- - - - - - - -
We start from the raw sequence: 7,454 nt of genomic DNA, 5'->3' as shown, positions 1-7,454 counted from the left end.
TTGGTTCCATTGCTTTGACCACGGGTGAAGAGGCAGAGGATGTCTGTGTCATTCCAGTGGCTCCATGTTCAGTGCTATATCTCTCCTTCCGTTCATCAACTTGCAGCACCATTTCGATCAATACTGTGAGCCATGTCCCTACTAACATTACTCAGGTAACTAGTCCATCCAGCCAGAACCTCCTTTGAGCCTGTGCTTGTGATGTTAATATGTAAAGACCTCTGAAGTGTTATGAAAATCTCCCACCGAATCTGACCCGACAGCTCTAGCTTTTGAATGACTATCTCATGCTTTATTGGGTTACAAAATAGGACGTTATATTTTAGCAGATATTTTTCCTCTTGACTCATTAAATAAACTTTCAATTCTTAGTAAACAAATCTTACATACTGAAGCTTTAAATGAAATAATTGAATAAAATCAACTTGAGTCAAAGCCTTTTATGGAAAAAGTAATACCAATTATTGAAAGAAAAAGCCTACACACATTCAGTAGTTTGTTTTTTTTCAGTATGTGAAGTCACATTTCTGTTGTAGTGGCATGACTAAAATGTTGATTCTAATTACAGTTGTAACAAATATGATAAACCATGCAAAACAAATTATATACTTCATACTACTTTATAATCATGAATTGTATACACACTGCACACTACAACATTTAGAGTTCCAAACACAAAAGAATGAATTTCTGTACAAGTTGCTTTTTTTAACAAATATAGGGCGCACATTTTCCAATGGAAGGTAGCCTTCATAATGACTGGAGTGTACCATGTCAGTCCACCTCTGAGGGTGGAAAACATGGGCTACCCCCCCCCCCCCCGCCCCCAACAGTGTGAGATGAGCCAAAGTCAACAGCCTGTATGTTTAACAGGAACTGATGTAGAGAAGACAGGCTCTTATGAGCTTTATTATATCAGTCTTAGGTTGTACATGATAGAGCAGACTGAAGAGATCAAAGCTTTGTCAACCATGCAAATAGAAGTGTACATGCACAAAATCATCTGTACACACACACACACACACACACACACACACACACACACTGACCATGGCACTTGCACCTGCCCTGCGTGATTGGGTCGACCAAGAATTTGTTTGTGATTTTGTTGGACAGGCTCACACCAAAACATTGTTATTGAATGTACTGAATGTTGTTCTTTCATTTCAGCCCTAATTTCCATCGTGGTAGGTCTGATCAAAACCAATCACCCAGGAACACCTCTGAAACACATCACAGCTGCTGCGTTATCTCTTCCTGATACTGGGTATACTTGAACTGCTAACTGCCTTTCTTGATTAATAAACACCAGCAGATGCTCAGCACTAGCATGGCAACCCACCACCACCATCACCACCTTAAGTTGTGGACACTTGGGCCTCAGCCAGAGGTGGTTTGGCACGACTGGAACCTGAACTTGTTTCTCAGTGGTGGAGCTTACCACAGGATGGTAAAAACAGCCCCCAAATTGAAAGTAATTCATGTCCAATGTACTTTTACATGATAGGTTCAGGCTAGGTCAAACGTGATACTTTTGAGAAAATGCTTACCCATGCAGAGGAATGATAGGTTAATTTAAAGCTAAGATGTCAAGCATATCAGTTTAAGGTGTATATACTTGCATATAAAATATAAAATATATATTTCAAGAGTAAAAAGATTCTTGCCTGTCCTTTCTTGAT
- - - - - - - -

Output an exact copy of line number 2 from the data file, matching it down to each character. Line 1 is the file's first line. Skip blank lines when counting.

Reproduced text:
TTGGTTCCATTGCTTTGACCACGGGTGAAGAGGCAGAGGATGTCTGTGTCATTCCAGTGGCTCCATGTTCAGTGCTATATCTCTCCTTCCGTTCATCAACTTGCAGCACCATTTCGATCAATACTGTGAGCCATGTCCCTACTAACATTACTCAGGTAACTAGTCCATCCAGCCAGAACCTCCTTTGAGCCTGTGCTTGTGATGTTAATATGTAAAGACCTCTGAAGTGTTATGAAAATCTCCCACCGAATCTGACCCGACAGCTCTAGCTTTTGAATGACTATCTCATGCTTTATTGGGTTACAAAATAGGACGTTATATTTTAGCAGATATTTTTCCTCTTGACTCATTAAATAAACTTTCAATTCTTAGTAAACAAATCTTACATACTGAAGCTTTAAATGAAATAATTGAATAAAATCAACTTGAGTCAAAGCCTTTTATGGAAAAAGTAATACCAATTATTGAAAGAAAAAGCCTACACACATTCAGTAGTTTGTTTTTTTTCAGTATGTGAAGTCACATTTCTGTTGTAGTGGCATGACTAAAATGTTGATTCTAATTACAGTTGTAACAAATATGATAAACCATGCAAAACAAATTATATACTTCATACTACTTTATAATCATGAATTGTATACACACTGCACACTACAACATTTAGAGTTCCAAACACAAAAGAATGAATTTCTGTACAAGTTGCTTTTTTTAACAAATATAGGGCGCACATTTTCCAATGGAAGGTAGCCTTCATAATGACTGGAGTGTACCATGTCAGTCCACCTCTGAGGGTGGAAAACATGGGCTACCCCCCCCCCCCCCGCCCCCAACAGTGTGAGATGAGCCAAAGTCAACAGCCTGTATGTTTAACAGGAACTGATGTAGAGAAGACAGGCTCTTATGAGCTTTATTATATCAGTCTTAGGTTGTACATGATAGAGCAGACTGAAGAGATCAAAGCTTTGTCAACCATGCAAATAGAAGTGTACATGCACAAAATCATCTGTACACACACACACACACACACACACACACACACACACACTGACCATGGCACTTGCACCTGCCCTGCGTGATTGGGTCGACCAAGAATTTGTTTGTGATTTTGTTGGACAGGCTCACACCAAAACATTGTTATTGAATGTACTGAATGTTGTTCTTTCATTTCAGCCCTAATTTCCATCGTGGTAGGTCTGATCAAAACCAATCACCCAGGAACACCTCTGAAACACATCACAGCTGCTGCGTTATCTCTTCCTGATACTGGGTATACTTGAACTGCTAACTGCCTTTCTTGATTAATAAACACCAGCAGATGCTCAGCACTAGCATGGCAACCCACCACCACCATCACCACCTTAAGTTGTGGACACTTGGGCCTCAGCCAGAGGTGGTTTGGCACGACTGGAACCTGAACTTGTTTCTCAGTGGTGGAGCTTACCACAGGATGGTAAAAACAGCCCCCAAATTGAAAGTAATTCATGTCCAATGTACTTTTACATGATAGGTTCAGGCTAGGTCAAACGTGATACTTTTGAGAAAATGCTTACCCATGCAGAGGAATGATAGGTTAATTTAAAGCTAAGATGTCAAGCATATCAGTTTAAGGTGTATATACTTGCATATAAAATATAAAATATATATTTCAAGAGTAAAAAGATTCTTGCCTGTCCTTTCTTGAT